I've been playing the piano, almost daily, since I was seven years old. Most every one of those days I've had a dog or two in the room, enjoying the sounds coming from the piano. While my childhood Cocker Spaniel, Doodle, happily snoozed by my side, I enthusiastically practiced for hours daily, and later went on to earn a music degree from The Juilliard School.
After graduation, I toured Europe, performed for 18,000 people at a time in China, and enjoyed being the featured piano soloist with notable American Orchestras. While I thought my audience would always be two-leggeds, I didn't yet know how satisfying it would be to perform and record for four-leggeds.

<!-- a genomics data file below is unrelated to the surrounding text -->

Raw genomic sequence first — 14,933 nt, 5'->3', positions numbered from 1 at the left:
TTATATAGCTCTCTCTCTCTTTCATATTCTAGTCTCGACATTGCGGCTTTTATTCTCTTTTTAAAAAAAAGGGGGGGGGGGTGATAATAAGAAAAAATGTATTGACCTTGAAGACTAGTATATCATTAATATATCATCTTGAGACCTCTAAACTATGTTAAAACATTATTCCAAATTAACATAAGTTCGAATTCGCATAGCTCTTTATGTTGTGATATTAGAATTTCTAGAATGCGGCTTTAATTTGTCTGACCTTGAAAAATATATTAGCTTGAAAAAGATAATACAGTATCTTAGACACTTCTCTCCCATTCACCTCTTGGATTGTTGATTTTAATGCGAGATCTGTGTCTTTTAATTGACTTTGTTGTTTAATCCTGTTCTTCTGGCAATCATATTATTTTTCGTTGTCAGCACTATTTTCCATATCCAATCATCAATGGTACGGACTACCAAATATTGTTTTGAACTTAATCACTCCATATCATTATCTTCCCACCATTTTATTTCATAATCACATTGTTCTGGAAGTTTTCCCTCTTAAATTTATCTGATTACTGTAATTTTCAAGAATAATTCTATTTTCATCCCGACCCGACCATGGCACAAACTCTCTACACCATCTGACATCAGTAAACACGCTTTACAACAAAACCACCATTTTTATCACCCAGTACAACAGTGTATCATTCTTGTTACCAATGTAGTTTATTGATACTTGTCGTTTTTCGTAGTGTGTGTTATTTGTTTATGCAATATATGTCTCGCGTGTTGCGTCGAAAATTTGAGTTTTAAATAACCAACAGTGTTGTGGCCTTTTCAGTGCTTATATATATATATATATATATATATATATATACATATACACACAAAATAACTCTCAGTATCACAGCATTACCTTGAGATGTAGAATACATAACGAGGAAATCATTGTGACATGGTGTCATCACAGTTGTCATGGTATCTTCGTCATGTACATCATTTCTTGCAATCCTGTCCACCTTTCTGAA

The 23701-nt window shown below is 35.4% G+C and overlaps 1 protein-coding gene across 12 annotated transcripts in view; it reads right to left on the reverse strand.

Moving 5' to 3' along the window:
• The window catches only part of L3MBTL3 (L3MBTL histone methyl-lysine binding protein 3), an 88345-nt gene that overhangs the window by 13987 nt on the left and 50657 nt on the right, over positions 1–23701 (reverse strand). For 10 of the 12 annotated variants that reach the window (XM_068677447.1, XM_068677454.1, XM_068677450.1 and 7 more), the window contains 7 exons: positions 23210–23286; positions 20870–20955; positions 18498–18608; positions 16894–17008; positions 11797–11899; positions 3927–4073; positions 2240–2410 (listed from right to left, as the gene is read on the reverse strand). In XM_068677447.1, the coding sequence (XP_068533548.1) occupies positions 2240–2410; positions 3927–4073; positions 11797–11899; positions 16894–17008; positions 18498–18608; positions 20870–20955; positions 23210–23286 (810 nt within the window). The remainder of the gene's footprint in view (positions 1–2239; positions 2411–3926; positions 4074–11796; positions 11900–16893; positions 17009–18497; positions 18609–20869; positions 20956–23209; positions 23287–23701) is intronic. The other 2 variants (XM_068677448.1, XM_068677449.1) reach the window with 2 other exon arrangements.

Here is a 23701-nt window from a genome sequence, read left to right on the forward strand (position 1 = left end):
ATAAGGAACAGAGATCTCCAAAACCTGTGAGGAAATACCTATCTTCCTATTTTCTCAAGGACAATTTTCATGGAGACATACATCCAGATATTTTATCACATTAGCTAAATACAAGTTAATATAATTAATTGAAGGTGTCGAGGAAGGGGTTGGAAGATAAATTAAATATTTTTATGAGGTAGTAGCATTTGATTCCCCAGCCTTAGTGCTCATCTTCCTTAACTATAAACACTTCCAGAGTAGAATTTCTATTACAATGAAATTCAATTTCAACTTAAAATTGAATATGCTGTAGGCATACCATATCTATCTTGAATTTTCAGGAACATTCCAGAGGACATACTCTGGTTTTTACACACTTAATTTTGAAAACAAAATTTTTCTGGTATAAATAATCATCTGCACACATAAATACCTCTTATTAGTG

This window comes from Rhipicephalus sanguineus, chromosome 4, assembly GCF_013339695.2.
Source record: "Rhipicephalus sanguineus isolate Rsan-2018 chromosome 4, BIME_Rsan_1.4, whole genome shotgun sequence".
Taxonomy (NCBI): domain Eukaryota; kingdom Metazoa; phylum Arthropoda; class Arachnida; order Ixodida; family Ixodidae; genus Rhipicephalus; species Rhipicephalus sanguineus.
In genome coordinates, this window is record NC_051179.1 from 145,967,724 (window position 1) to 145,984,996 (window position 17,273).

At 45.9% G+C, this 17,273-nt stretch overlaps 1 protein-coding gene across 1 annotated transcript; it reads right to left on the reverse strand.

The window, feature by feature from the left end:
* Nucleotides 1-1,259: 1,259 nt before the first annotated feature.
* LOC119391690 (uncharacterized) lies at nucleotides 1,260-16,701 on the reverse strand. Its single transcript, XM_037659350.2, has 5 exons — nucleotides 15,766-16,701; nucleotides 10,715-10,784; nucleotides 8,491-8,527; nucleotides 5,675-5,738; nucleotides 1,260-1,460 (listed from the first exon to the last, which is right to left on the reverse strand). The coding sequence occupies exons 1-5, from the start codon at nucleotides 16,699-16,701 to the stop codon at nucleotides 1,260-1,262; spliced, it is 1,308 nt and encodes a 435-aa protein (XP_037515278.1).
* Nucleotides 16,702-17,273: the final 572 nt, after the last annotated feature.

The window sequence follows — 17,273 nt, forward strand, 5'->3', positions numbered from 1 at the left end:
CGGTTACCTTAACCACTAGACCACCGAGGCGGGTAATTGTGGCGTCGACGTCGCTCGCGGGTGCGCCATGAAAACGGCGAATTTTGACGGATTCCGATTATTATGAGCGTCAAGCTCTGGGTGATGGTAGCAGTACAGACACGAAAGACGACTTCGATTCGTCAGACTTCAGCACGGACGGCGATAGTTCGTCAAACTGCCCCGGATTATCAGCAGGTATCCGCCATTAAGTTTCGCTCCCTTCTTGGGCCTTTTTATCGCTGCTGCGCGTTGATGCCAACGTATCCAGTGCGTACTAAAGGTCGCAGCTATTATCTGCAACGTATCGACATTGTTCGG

That all changed in 2003. I owned a music school in my community and was simultaneously a volunteer puppy raiser for Guide Dogs for the Blind. The puppy I was raising went almost everywhere with me, including a seminar that changed my life. Joshua Leeds, a renowned sound researcher, was teaching a course for teachers and healers on psychoacoustics, the study of how sound affects the human nervous system. While my puppy slept through the seminar, I was on the edge of my seat, eager to learn about sound as a nutrient for the nervous system. As a concert pianist and piano teacher, I knew my work would be greatly affected from what I was learning. I just didn't yet know that it would cause me to change my career focus.